Mad Men: Season 3, Episode 10

The Color Blue (18 Oct. 2009)

TV Episode  -   -  Drama
8.4
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Ratings: 8.4/10 from 522 users  
Reviews: 1 user | 3 critic

As Sterling Cooper prepares for its 40th anniversary party, the bosses in London drop a bombshell to Lane. Miss Farrell's troubled brother pays a visit to her and Don, and Betty stumbles onto her husband's secrets.

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Title: The Color Blue (18 Oct 2009)

The Color Blue (18 Oct 2009) on IMDb 8.4/10

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Joan Harris (credit only)
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Salvatore Romano (credit only)
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Storyline

The 40th anniversary party for Sterling Cooper is approaching, but not many seem to be excited about it. Bertram, who does not feel the need to reminisce, is not planning to attend. And Roger doesn't want to see more praise stowed upon Don, which is supposed to happen at the party. But the Brits at head office want the party to be a success, if only to carry out their clandestine plan. With others in the office, Paul is feeling threatened by Peggy, who he sees as Don's favorite. Paul however comes up with what he believes is a brilliant idea for a campaign, if only he can remember what that idea is. And Lane is feeling pressured by his wife Rebecca, who hates living in New York. At the Draper household, Betty is keeping her distance from Henry Francis, but Don is continuing his affair with Suzanne Farrell. Being the private person that he is, he wants no one to know about it, even Suzanne's epileptic brother Danny, who she wants Don to know. But Betty stumbles across something Don ... Written by Huggo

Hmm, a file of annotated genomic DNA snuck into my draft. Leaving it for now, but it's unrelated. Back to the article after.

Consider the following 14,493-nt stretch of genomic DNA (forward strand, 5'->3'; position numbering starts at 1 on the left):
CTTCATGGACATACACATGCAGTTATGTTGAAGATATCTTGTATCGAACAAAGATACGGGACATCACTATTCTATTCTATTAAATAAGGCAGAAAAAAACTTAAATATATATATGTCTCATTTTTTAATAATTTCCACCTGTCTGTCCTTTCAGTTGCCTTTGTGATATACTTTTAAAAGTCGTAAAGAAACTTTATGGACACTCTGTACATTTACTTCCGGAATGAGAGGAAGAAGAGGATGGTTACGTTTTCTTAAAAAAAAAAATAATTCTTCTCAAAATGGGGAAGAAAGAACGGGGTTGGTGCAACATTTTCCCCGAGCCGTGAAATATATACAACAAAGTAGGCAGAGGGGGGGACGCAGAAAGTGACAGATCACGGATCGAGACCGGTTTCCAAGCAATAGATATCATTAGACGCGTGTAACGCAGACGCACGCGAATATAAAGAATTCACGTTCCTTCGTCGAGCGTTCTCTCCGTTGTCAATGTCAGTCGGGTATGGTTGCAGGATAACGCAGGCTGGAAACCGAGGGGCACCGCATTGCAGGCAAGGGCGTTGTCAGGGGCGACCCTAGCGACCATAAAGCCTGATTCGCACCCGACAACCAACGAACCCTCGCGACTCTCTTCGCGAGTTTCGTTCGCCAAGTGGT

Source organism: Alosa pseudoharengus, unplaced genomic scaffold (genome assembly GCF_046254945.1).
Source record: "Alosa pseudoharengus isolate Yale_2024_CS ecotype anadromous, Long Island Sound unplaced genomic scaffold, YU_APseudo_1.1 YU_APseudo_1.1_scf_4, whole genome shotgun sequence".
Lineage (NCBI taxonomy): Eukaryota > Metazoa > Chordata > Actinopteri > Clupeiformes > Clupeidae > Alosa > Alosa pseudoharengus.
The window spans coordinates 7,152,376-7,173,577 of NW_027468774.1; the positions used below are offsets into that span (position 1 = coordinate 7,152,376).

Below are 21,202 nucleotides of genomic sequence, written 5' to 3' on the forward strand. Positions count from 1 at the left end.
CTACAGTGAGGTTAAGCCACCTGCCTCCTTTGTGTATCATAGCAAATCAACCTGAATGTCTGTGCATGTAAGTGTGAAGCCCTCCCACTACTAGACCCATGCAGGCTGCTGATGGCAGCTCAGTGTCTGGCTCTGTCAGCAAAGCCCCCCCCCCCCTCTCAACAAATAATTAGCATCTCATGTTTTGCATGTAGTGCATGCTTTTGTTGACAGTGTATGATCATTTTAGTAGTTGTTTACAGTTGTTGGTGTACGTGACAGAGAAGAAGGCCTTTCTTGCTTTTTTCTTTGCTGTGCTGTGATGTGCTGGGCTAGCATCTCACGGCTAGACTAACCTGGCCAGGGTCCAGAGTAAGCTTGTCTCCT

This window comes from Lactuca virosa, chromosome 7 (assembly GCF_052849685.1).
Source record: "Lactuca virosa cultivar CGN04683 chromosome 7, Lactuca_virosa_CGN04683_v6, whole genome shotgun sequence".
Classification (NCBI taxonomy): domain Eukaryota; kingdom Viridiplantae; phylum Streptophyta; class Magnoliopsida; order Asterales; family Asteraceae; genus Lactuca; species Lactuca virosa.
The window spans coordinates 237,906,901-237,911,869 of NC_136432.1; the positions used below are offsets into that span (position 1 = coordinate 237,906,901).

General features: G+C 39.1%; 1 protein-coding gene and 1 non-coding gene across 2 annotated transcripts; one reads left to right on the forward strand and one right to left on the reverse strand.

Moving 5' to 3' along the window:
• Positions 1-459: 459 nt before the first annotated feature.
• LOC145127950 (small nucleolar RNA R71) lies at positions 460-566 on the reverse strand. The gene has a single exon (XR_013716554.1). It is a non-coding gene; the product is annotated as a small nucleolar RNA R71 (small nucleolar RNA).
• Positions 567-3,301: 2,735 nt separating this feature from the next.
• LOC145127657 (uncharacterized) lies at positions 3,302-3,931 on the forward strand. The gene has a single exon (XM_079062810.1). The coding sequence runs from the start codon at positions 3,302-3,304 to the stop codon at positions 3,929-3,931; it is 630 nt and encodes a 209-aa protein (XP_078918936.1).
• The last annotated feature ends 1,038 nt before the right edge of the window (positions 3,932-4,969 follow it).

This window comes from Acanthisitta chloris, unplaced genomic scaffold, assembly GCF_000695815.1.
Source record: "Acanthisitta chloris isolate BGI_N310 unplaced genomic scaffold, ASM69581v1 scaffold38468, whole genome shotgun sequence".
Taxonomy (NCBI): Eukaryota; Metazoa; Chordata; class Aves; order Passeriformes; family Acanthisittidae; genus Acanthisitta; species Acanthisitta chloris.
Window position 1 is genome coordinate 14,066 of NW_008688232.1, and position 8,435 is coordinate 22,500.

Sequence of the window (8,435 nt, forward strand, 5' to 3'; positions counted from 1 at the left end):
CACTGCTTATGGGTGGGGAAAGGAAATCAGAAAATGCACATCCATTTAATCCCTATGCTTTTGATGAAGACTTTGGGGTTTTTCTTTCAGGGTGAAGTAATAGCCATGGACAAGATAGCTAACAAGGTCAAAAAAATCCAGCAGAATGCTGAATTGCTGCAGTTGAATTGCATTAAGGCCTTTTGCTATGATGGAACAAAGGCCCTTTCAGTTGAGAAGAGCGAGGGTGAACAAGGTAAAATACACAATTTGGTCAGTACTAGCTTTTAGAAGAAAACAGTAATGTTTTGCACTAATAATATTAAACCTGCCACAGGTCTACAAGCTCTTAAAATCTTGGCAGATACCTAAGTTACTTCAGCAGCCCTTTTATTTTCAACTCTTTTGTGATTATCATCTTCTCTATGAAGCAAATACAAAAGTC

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practicing a speech

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Drama

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18 October 2009 (USA)  »

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Did You Know?

Goofs

When Betty Draper discovers divorce papers from the original Don Draper's wife, a collection of books by WEB Griffin's 'The Corps' series is displayed on Don's library bookshelf. These books were first published in the 1980s. See more »

Quotes

Rebecca Pryce: You like it here! The smells and the noise and the criminals at every level.
Lane Pryce: I have made the best of this. My salary is good. The company is flourishing. My wife has a beautiful gown. May I see it?
Rebecca Pryce: [shakes her head] It's not London. It's not even England.
Lane Pryce: That's true. I've been here ten months and no-one's ever asked me where I went to school.
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User Reviews

 
How do you see blue?
19 October 2009 | by (United States) – See all my reviews

The color blue as told by Miss Farrell (the school teacher), while in bed with Mr. Don Draper.